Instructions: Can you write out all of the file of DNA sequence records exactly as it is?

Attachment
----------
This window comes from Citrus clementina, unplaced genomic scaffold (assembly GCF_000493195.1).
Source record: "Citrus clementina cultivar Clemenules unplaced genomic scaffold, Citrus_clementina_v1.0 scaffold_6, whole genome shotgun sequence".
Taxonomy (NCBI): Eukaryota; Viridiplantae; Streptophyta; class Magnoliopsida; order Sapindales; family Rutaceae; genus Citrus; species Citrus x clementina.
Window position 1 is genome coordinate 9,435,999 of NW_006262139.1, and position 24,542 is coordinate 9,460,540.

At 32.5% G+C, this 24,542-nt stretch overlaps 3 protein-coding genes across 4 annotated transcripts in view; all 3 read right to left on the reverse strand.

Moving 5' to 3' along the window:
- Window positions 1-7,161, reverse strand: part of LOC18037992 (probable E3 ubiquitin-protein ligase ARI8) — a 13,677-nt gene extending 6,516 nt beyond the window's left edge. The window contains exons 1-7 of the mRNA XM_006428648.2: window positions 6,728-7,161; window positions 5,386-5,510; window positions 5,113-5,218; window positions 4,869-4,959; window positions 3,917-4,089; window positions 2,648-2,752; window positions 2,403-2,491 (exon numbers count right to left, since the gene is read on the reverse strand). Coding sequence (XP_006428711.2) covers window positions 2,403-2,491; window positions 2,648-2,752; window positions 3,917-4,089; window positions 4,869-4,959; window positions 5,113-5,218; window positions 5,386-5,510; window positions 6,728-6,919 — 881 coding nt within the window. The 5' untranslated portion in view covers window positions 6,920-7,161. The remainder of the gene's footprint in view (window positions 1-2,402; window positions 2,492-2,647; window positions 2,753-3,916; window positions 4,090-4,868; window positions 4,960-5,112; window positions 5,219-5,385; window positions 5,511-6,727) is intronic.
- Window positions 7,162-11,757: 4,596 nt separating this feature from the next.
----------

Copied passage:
This window comes from Citrus clementina, unplaced genomic scaffold (assembly GCF_000493195.1).
Source record: "Citrus clementina cultivar Clemenules unplaced genomic scaffold, Citrus_clementina_v1.0 scaffold_6, whole genome shotgun sequence".
Taxonomy (NCBI): Eukaryota; Viridiplantae; Streptophyta; class Magnoliopsida; order Sapindales; family Rutaceae; genus Citrus; species Citrus x clementina.
Window position 1 is genome coordinate 9,435,999 of NW_006262139.1, and position 24,542 is coordinate 9,460,540.

At 32.5% G+C, this 24,542-nt stretch overlaps 3 protein-coding genes across 4 annotated transcripts in view; all 3 read right to left on the reverse strand.

Moving 5' to 3' along the window:
- Window positions 1-7,161, reverse strand: part of LOC18037992 (probable E3 ubiquitin-protein ligase ARI8) — a 13,677-nt gene extending 6,516 nt beyond the window's left edge. The window contains exons 1-7 of the mRNA XM_006428648.2: window positions 6,728-7,161; window positions 5,386-5,510; window positions 5,113-5,218; window positions 4,869-4,959; window positions 3,917-4,089; window positions 2,648-2,752; window positions 2,403-2,491 (exon numbers count right to left, since the gene is read on the reverse strand). Coding sequence (XP_006428711.2) covers window positions 2,403-2,491; window positions 2,648-2,752; window positions 3,917-4,089; window positions 4,869-4,959; window positions 5,113-5,218; window positions 5,386-5,510; window positions 6,728-6,919 — 881 coding nt within the window. The 5' untranslated portion in view covers window positions 6,920-7,161. The remainder of the gene's footprint in view (window positions 1-2,402; window positions 2,492-2,647; window positions 2,753-3,916; window positions 4,090-4,868; window positions 4,960-5,112; window positions 5,219-5,385; window positions 5,511-6,727) is intronic.
- Window positions 7,162-11,757: 4,596 nt separating this feature from the next.